Aa

Adjust size of text

Aa

Follow us and continue the conversation

Your saved articles

You haven't saved any articles

What are you looking for?

Moses narrative tried to root out any attraction to Egypt

Gili Kugler
Print this
8

Published: 28 March 2018

Last updated: 5 March 2024

ACCORDING TO THE PROPHET EZEKIEL, God did not take the people of Israel out of Egypt because of their need for salvation. Reading further in the prophet’s review, we learn that the exodus was the realisation of a special relationship God designated for the people.

The relationship was inaugurated in the land of Egypt in the moment of God’s revelation to the people. This moment made the bond with them impossible to break, as its violation could damage God’s own reputation. This is what we read in Ezekiel 20:5-9:

“…On the day when I chose Israel, I swore to the offspring of the house of Jacob—making myself known to them in the land of Egypt—I swore to them, saying, I am the LORD your God. On that day I swore to them that I would bring them out of the land of Egypt into a land that I had searched out for them, a land flowing with milk and honey, the most glorious of all lands… But I acted for the sake of my name, that it should not be profaned in the sight of the nations among whom they lived, in whose sight I made myself known to them in bringing them out of the land of Egypt.”

This narrative about Egypt differs remarkably from the well-known exodus story. Together with the lack of reference to the people’s need, the narrative mentions the idea that God has revealed himself to the whole nation, contradicting the famous story of God’s revelation in Egypt exclusively to Moses, the people’s representative and God’s mediator. Nevertheless, such a tradition, about a collective revelation, is not completely alien to the Bible

In the book of Samuel, in the speech to Eli the priest by the man of God, we read that God has revealed himself to the priest’s family, the Levites, “when they were in Egypt [related] to the house of Pharaoh”. The speech does not mention a situation of servitude in Egypt, and the basis of the revelation seems to be not the people’s needs, but the appointment of the Levites as those who enact the worship rituals.

Whereas this reference relates a revelation in Egypt to the Levites, another reference, found in a hidden corner of the exodus story, mentions a collective revelation in Egypt to the whole people of Israel, like the narrative of Ezekiel 20.

The Hebrew text of Exodus 2:23-25 recounts that God heard the cry of the people, remembered the early covenant with the people’s ancestors and then looked upon the people and knew. The last part of this description is syntactically odd. First, while the subject of the sentence, God, occurs twice in the verse, one of the verbs related to him lacks a required object: “… and God knew” – what or whom did God know? Moreover, it seems unnecessary to mention God’s “looking” and “knowing” after the information about God’s recognition of the people’s cry and his remembrance of the covenant.

The Greek translation of the Bible, known as the Septuagint, proposes a better reading of this passage (Exodus 2:25), differentiating two consecutive stages in God’s reaction – seeing the people and then revealing to them: “And God looked upon the Israelites, and made himself known to them.”

Thus, instead of the redundant information about God’s “knowing”, which lacks a required object, the Greek uses a verb that contains both subject and object – made known, revealed himself. By that it links a consequence to God’s taking notice of the people – his being noticed by them.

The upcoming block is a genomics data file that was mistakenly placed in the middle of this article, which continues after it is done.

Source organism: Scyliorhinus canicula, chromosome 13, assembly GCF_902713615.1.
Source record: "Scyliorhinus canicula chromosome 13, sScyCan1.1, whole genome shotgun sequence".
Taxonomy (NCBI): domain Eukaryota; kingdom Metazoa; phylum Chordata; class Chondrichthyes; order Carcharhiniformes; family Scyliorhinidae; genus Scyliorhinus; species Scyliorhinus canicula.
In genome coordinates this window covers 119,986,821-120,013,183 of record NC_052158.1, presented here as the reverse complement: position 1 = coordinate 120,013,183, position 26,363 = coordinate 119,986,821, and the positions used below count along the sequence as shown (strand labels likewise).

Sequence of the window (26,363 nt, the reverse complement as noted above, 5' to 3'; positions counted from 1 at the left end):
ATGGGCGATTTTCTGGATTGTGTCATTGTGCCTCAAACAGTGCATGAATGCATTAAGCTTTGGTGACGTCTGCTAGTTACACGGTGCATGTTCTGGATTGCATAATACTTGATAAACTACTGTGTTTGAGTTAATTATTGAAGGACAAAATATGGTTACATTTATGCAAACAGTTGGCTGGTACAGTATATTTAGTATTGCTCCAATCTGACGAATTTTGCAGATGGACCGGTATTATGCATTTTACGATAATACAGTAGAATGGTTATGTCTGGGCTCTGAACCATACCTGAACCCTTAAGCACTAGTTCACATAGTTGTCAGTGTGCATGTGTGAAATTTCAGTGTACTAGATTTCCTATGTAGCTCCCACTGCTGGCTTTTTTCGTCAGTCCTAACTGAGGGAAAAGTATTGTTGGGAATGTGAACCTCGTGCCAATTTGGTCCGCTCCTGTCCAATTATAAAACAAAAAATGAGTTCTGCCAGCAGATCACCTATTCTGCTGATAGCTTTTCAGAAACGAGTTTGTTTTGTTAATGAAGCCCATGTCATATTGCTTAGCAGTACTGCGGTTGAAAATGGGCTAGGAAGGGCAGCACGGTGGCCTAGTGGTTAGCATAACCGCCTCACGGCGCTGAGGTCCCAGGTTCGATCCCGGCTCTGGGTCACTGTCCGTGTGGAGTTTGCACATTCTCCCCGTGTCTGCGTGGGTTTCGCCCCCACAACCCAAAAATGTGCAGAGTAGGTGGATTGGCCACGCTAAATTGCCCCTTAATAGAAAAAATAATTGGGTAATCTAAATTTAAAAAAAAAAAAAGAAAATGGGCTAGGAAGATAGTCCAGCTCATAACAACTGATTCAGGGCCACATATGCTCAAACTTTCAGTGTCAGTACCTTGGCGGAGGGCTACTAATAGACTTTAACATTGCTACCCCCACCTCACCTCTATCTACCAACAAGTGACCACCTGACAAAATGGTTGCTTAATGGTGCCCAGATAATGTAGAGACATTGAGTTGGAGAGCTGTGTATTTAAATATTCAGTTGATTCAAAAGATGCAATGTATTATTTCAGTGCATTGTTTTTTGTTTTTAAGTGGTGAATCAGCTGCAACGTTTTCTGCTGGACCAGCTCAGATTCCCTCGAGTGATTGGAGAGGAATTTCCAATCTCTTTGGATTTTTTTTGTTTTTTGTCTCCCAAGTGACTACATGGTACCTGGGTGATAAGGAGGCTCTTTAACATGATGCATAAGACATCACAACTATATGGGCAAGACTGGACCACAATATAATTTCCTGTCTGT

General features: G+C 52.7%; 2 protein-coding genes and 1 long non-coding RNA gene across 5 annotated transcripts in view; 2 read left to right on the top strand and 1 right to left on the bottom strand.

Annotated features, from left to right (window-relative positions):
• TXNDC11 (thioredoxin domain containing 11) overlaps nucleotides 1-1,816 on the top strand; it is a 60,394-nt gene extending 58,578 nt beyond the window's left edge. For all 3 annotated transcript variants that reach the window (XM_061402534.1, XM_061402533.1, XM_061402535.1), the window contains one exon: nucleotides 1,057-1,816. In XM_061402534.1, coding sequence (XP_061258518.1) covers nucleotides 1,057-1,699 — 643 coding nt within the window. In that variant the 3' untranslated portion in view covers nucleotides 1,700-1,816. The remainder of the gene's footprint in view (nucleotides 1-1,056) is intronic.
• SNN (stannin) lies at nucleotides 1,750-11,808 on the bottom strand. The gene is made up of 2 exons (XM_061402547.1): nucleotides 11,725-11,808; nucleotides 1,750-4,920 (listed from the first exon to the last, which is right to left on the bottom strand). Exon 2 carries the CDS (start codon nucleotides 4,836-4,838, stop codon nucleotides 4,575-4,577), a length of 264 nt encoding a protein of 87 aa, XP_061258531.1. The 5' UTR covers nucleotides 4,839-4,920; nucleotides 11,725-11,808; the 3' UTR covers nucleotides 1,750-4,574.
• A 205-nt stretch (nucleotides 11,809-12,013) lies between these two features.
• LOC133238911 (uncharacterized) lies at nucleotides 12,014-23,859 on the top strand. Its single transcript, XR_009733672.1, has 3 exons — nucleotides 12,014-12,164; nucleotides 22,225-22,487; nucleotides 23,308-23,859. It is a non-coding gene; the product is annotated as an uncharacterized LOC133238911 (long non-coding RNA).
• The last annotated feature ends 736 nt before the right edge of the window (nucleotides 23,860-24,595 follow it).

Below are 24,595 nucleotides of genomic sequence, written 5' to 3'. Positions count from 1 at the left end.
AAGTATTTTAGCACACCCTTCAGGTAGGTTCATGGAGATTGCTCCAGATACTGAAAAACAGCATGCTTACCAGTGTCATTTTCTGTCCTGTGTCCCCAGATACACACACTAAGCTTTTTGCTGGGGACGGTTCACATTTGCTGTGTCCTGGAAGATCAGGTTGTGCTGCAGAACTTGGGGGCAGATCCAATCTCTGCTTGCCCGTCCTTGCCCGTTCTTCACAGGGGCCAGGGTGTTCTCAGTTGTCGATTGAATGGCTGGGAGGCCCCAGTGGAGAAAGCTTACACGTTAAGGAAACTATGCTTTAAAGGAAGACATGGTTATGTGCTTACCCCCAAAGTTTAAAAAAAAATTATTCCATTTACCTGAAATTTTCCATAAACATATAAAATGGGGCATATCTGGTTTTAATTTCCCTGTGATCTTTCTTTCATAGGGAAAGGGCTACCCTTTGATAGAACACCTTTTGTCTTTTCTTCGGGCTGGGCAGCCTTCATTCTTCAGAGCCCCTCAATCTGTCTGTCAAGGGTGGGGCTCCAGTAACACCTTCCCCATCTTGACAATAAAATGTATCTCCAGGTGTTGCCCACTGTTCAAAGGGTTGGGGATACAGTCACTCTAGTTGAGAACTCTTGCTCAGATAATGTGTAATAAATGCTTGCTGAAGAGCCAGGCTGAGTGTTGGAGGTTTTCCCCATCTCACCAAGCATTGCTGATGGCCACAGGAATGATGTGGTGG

The Greek translation of the Bible, dated to the third century BCE, preserves in numerous cases an earlier and more authentic version of the Bible, preceding the current version of the Hebrew text, which comes to us through medieval manuscripts (the Masoretic Text).

In the case of Exodus 2:25 the Greek translation reflects a preferable version, presenting an earlier tradition according to which God was revealed to the whole nation while still in Egypt.

This narrative was later replaced by the text of the exclusive relationship with Moses, integrated with a more popular narrative of oppression in the enemy’s country.

Prompted by anti-Egypt campaigns, this narrative aimed to root out the attraction of Egypt to the ancient Israelites – an attraction that can be traced in the Bible’s stories, laws, historiography and prophetic speeches.

The authors pursued a story of slavery and distress, followed by a concept of salvation conducted not only by God but also by a human redeemer, who was the only one to experience the divine revelation.

READ FIRST ARTICLE
Exodus without slavery: An alternative history of the Israelites in Egypt

Main image: The Ibscha Relief from the tomb of Khnumhotep II, showing Semitic traders (possibly the Hyksos) coming to Egypt some 4,000 years ago (Wikimedia Commons)

 

About the author

Gili Kugler

Dr Gili Kugler is a Lecturer in the Department of Hebrew, Biblical and Jewish Studies in Sydney University. Her book, When God Wanted to Destroy the Chosen People: Biblical Traditions and Theology on the Move, was published this year by De Gruyter

Keep our publication free:
Support quality journalism with your donation

Since 2015, TJI has provided an independent voice on Australia, Israel and the Jewish World at zero cost to our readers.

Your contribution — big or small — is critical in helping us create a platform for diverse content, fresh voices and regular coverage on issues that matter to you.

SELECT FREQUENCY
AUSTRALIA AU$

The Jewish Independent acknowledges Aboriginal and Torres Strait Islander peoples as the Traditional Owners and Custodians of Country throughout Australia. We pay our respects to Elders past and present, and strive to honour their rich history of storytelling in our work and mission.

Enter site